The Lurker's Guide to the Avs' Coaches and Management

On any team, the support staff is often just as important as the players to the success of the organization.  The Avs are no exception.  This group of people is often overlooked, but their experiences and decisions play a vital role in the shaping of this club.  

The makeup of the Avs' management and coaching staff is very family-centric, for better or worse.  This applies in two ways:  first, the literal meaning (there are two father/son pairings very, very high up in the organization) and the other, a more symbolic one (the majority of our staff members were either promoted through the Avs' ranks or donned a burgundy and blue sweater at some point).   The term "Building from Within", used by General Manager Greg Sherman to describe the process of drafting and developing the future Avs stars instead of trading for them later on, can also be used to describe the Avs way of thinking when it comes to off-ice personnel.  In some ways, this is a good thing - it makes the organization a worker-friendly one because promotions are handed out fairly regularly, but it also may limit the Avs in terms of new ideas and ways of approaching problems.  It's possible this mentality helped contribute to the traditional secrecy of the organization, but the secretive personalities in charge of the Avalanche may have something to do with that was well.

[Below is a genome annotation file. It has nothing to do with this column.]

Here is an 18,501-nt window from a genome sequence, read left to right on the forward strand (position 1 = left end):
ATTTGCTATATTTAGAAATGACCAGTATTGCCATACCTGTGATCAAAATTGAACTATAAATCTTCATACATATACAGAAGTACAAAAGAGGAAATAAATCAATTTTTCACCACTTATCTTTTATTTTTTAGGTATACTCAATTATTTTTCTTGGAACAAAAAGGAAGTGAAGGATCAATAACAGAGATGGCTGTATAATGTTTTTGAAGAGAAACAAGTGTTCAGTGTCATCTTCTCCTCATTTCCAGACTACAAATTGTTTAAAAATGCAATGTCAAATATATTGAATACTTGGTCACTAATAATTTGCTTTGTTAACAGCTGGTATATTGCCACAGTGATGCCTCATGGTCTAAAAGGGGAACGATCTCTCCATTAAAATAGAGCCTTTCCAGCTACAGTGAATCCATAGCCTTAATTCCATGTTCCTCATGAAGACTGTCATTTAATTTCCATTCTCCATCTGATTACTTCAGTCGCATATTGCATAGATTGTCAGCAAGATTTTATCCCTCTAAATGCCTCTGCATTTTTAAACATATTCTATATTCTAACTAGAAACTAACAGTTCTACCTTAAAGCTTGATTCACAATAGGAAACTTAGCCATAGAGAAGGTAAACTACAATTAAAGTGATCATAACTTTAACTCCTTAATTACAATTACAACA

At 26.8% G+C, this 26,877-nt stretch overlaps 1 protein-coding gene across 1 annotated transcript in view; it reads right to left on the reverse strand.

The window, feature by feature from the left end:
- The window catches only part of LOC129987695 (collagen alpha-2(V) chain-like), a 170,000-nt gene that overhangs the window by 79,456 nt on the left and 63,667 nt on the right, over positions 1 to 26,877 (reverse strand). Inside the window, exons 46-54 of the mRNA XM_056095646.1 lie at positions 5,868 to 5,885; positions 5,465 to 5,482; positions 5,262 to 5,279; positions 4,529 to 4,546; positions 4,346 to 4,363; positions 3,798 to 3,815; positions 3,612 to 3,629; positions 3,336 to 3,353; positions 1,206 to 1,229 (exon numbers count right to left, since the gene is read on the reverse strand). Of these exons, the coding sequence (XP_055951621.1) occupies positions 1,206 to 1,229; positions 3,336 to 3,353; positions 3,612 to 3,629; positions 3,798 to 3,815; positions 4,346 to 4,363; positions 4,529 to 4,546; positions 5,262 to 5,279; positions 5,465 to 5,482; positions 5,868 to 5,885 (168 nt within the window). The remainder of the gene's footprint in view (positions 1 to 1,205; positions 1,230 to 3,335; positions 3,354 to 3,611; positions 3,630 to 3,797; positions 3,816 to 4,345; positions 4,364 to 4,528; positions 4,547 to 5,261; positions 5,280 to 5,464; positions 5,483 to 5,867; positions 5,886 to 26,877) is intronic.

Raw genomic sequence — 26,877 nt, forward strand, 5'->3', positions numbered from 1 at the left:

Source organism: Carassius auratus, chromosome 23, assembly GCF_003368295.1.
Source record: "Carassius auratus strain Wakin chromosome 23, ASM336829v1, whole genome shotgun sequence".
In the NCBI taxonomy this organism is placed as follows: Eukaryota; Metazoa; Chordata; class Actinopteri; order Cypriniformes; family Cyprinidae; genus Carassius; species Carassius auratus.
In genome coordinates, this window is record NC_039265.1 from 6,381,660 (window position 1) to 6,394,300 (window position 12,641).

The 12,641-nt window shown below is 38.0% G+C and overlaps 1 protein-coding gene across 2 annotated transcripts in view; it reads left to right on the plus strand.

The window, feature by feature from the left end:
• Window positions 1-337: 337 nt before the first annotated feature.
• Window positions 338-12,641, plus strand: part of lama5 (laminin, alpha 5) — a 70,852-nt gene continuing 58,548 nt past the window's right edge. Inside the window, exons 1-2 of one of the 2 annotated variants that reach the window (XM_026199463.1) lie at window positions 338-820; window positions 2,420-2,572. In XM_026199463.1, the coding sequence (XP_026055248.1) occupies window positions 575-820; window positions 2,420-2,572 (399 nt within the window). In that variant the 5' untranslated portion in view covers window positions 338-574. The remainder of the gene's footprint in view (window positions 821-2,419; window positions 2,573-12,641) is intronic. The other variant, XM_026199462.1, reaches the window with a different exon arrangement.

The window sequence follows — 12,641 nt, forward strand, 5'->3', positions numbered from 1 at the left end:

Another important thing to note is that the management (and really, the team as a whole) can be divided into 2 eras:  Pre-2009 and Post-2009.  After the "season that did not exist" ('08-'09) and the retirement of Sakic, the team ended up in the cellar of the Western Conference.  Since then, almost everyone in a major position (besides the President) has been replaced.  There was even a slight transition of owners in the summer of 2010.  When this team talks about rebuilding, they don't just mean with the players.  The front office staff and the coaches are new too.  Top to bottom, this is an organization essentially entering its third season, despite the fact it's been in Colorado for 16.  However, the management has shown that it has learned from its past success and mistakes - the first 13 years of the Colorado Avalanche are not ignored, even though they are clearly a thing of the past.